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How do you celebrate Purim in Hawaii?

Thursday, 15 February, 2018 - 11:16 am

One of the more Halachicly controversial places to live in the world is Hawaii. For decades the Rabbinic authorities who were versed in the subject, maintained contentious discussions with regard to the Halachic location of the International Dateline. During WWII, when Shanghai became a haven for many Polish Jews, this issue became very relevant. What are the practical ramifications? The most glaring one would be when to observe the holidays, but there are many others as well. So much so, that some of the Chabad Yeshiva students in Shanghai during the war fasted for two days in observance of Yom Kippur in case the Halacha followed the authorities that said Shanghai was still on “our side” of the dateline. While the consensus seems to have been achieved; and Hawaii was deemed to be on “our side” of the dateline, there are still some lone holdouts on the matter. Today there is an established Chabad community in Hawaii and they follow the widely accepted ruling with respect to Hawaii’s place on the Halachic map.

Why am I telling you all this? Because this year’s theme for Chabad of Louisiana’s Purim Feast is “Purim in Hawaii.” Many question the need for these themes. What’s wrong with good old Mordechai, Esther, Achashverosh and clown costumes? Why reach to the end of the world and beyond to find these themes for our Purim events?

The truth is that it is not inherently necessary. However, Chabad under the guidance of the Rebbe, realized long ago, that the best way to keep our youth engaged in Judaism is to make it enjoyable. There was a time when most kids thought of religion as long boring services on the High Holidays, being dumped on Sunday morning at Temple so that parents could sleep or have a Sunday morning to themselves, drawn-out and meaningless Passover Seders, and giving money to plant trees in Israel. Why would anyone want to continue to be engaged in that sort of thing, when TV, sports, video games, and pop culture are so much more alluring? The solution is to make Judaism exciting and enjoyable. This is something that the entire Jewish world has caught on to and with good results.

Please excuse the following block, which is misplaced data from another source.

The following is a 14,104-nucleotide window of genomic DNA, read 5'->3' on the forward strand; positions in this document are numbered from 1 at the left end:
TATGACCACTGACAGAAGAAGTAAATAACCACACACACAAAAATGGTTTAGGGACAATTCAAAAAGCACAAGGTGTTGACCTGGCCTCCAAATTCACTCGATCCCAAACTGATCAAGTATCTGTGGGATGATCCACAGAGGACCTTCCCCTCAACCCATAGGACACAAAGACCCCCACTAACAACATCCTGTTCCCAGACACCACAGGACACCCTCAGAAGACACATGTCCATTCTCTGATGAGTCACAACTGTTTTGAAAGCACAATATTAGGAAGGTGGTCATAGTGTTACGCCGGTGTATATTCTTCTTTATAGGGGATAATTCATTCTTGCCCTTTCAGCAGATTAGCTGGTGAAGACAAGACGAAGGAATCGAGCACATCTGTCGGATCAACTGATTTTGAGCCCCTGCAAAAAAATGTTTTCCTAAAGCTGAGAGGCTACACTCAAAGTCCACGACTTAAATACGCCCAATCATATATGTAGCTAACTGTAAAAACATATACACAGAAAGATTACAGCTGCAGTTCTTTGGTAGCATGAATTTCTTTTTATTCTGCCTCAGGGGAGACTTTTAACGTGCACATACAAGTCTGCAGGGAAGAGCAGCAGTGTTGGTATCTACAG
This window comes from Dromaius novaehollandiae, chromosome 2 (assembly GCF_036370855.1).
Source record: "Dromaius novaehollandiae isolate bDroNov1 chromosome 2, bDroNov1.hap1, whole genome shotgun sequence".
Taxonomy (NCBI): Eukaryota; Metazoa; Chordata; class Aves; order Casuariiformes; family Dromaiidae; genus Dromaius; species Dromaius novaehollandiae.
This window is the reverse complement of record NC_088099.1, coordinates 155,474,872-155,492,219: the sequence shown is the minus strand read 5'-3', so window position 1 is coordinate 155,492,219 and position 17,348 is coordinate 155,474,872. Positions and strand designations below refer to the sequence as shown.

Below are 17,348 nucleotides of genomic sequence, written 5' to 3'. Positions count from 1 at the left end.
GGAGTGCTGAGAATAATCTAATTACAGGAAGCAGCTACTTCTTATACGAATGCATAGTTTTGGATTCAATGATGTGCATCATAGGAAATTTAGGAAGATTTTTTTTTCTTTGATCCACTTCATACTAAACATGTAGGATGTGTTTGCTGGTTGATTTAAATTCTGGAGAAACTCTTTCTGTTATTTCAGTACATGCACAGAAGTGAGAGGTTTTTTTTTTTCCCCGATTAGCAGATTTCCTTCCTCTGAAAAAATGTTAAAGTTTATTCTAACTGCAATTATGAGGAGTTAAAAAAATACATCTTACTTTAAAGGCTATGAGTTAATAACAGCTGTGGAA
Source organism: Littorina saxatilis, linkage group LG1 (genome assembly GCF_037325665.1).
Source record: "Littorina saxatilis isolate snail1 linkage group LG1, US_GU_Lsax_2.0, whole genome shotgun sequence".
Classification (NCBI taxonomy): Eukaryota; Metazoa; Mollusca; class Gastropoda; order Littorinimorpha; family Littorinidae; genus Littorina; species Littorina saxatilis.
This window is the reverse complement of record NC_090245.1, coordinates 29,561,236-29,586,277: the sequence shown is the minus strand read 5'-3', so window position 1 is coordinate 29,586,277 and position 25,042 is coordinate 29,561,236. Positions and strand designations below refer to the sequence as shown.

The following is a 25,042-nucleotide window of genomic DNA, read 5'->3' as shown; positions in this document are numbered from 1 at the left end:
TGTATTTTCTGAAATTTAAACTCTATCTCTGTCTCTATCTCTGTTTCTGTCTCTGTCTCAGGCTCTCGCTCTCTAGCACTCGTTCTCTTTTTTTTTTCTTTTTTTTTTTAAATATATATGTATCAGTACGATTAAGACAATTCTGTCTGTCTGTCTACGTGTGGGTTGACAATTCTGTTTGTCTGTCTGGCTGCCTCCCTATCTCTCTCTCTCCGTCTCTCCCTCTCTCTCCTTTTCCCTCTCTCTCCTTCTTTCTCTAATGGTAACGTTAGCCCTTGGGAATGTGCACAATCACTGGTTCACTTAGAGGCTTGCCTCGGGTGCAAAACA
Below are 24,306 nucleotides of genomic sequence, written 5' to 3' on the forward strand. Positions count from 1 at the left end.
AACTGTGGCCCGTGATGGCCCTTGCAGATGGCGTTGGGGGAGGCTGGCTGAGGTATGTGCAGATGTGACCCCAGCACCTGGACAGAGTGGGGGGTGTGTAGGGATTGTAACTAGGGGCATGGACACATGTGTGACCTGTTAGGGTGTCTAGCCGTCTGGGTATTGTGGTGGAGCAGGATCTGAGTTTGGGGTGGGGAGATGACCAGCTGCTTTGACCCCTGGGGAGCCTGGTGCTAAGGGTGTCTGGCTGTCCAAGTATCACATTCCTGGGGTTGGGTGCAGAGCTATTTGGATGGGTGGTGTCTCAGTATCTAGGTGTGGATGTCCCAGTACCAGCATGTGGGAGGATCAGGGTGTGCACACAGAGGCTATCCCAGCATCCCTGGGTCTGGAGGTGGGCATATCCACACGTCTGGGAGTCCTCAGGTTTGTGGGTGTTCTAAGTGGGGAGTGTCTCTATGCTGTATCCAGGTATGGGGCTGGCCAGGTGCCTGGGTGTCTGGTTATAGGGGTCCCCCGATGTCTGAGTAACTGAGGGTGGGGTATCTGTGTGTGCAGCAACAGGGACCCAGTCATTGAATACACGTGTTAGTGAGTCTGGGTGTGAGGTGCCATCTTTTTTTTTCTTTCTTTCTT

A holiday can be enjoyable and exciting, leaving positive associations. A Mitzvah or Jewish tradition can be fun and something to look forward to rather than resent. So the themed Purim parties fall under this heading. There is nothing inherently that connects Pina Colada to Purim, and a Lei is no more Purim-like than a clown. But then again there is nothing that makes them inherently not connected. So when an exciting theme makes it more attractive for people to participate and celebrate, go for it!

So join us and say “Aloha” to Purim in Hawaii – on Purim day, Thursday, March 1 @ 5 PM. The venue is Torah Academy – 5210 West Esplanade Ave. For registration and information see,

The Jewish Power Hour Program is being rescheduled to the month of April. Exact dates will be released within the next few weeks.

Shabbat Shalom
Rabbi Mendel Rivkin

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